The Rise (and Potential Fall) of TikTok

The Rise (and Potential Fall) of TikTok

Grace Goode, Staff Writer

Instagram, Facebook, Snapchat–these veteran social media platforms have recently encountered a new competitor: TikTok. Launched in China in 2016, and then internationally in 2017, TikTok initially gained popularity with the American audience in 2017 after merging with the similar video-sharing platform 

In just three short years, the TikTok app has been downloaded over 2 billion times on the Apple App Store and Google Play store. In Apple’s first quarter of 2019, TikTok was the most downloaded app on the App Store. According to a 2020 data report, TikTok has over 800 million active users in 155 different countries. 

So what is the explanation for TikTok’s rise to fame? Many credit TikTok’s “For You Page” and algorithm for showing viewers exactly what they want to see. The For You Page (or FYP) is what users first see when opening the app. It is an endless stream of videos from other users specifically for that user. According to a blog post by the company, the For You Page is based on an algorithm that considers the hashtags used, the songs featured in the video, and even the device the user is on.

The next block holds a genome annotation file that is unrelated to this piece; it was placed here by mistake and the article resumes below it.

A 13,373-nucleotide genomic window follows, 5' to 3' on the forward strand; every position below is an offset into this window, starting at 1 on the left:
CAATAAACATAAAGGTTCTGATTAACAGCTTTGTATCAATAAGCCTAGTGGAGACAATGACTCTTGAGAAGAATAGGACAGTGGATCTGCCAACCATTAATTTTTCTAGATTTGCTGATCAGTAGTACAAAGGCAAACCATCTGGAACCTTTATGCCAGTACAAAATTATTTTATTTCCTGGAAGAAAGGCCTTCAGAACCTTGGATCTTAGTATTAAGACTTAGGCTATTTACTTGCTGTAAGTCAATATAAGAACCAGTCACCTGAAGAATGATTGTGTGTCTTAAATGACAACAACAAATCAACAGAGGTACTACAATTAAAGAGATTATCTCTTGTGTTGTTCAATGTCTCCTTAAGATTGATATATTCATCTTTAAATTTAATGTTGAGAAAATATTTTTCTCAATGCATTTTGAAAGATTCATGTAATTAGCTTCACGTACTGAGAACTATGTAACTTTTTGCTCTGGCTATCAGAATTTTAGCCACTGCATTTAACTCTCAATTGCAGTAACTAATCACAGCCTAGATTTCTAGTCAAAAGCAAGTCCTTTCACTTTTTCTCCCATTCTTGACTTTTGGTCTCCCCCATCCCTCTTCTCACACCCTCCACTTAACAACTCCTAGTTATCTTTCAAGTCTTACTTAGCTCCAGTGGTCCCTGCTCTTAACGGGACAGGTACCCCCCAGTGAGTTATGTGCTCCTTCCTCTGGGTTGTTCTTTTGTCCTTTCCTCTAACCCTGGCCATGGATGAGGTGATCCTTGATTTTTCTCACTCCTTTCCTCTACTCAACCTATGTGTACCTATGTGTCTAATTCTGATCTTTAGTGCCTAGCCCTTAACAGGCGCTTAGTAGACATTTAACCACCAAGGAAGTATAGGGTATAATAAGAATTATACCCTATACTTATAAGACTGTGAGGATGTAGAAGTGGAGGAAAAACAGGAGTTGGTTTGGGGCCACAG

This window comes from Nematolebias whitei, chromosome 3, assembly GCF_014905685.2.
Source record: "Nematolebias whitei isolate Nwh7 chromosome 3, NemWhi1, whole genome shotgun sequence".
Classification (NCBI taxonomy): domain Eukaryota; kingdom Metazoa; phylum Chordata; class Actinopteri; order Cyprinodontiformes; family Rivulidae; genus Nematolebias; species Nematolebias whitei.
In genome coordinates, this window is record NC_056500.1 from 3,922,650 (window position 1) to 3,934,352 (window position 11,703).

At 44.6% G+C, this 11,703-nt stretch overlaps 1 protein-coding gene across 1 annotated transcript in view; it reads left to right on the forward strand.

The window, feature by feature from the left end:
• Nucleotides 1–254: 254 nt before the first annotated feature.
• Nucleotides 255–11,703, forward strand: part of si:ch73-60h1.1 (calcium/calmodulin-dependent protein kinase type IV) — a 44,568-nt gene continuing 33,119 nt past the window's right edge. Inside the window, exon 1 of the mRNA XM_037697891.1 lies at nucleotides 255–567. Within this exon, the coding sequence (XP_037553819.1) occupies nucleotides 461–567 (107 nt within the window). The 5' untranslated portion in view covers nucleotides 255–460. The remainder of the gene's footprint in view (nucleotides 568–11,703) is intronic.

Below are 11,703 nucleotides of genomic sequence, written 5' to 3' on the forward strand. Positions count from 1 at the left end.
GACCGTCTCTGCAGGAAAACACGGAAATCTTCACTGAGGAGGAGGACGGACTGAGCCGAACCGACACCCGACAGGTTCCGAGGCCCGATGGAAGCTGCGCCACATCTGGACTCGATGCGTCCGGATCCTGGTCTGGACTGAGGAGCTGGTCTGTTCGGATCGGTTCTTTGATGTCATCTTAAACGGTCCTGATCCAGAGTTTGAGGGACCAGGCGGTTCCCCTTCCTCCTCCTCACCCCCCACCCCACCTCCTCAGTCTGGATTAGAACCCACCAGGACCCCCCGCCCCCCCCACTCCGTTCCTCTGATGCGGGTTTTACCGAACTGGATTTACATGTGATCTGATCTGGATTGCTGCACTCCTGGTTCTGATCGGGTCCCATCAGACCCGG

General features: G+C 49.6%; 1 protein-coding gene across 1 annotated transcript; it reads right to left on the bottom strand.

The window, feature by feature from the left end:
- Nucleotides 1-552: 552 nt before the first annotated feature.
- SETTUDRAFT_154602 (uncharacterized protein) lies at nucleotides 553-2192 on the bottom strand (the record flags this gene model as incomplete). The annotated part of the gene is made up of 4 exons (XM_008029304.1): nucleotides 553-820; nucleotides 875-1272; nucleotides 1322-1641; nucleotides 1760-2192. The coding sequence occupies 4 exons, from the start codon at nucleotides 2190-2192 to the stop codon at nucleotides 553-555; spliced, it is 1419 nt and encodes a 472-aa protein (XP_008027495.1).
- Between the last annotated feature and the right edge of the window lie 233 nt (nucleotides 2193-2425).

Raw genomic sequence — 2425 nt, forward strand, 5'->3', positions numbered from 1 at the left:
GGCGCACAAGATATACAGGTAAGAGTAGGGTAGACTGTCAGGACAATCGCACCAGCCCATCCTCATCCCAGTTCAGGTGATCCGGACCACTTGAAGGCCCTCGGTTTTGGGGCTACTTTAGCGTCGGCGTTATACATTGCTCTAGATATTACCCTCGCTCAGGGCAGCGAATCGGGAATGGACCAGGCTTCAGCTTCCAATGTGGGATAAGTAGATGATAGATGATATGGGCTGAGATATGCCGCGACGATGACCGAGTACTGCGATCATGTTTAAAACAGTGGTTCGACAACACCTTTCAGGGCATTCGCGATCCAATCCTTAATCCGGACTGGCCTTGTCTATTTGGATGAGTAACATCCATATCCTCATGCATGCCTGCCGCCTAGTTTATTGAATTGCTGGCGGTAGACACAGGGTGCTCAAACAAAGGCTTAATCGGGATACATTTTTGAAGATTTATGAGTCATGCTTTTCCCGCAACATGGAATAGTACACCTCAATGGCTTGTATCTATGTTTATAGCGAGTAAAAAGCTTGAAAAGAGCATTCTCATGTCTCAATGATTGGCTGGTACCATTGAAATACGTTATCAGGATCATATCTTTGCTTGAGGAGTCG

For an app with such a promising future, TikTok’s days on the US market may be numbered. Despite its popularity, it has recently come under fire from President Trump. Trump has repeatedly threatened to ban the app for users within the United States over claims that TikTok was providing user data to the Chinese government. These allegations stemmed from the fact that TikTok’s parent company, ByteDance, which is based in China. 

TikTok has adamantly denied these claims, calling them “unfounded” and saying it has “never provided user data to the Chinese government, nor would [they] do so if asked.” TikTok has also pointed to their recently hired CEO, Vanessa Pappas, who is from Australia, as evidence of their separation from the Chinese government. 

As TikTok has risen through the ranks of social media platforms, it has become the subject of a heated debate over whether it is a harmless outlet for teenagers or a national security threat. But despite all of this, one thing is clear: TikTok’s alliterative name serves as both a catchy title for the app and an ironic warning of its uncertain future in the US.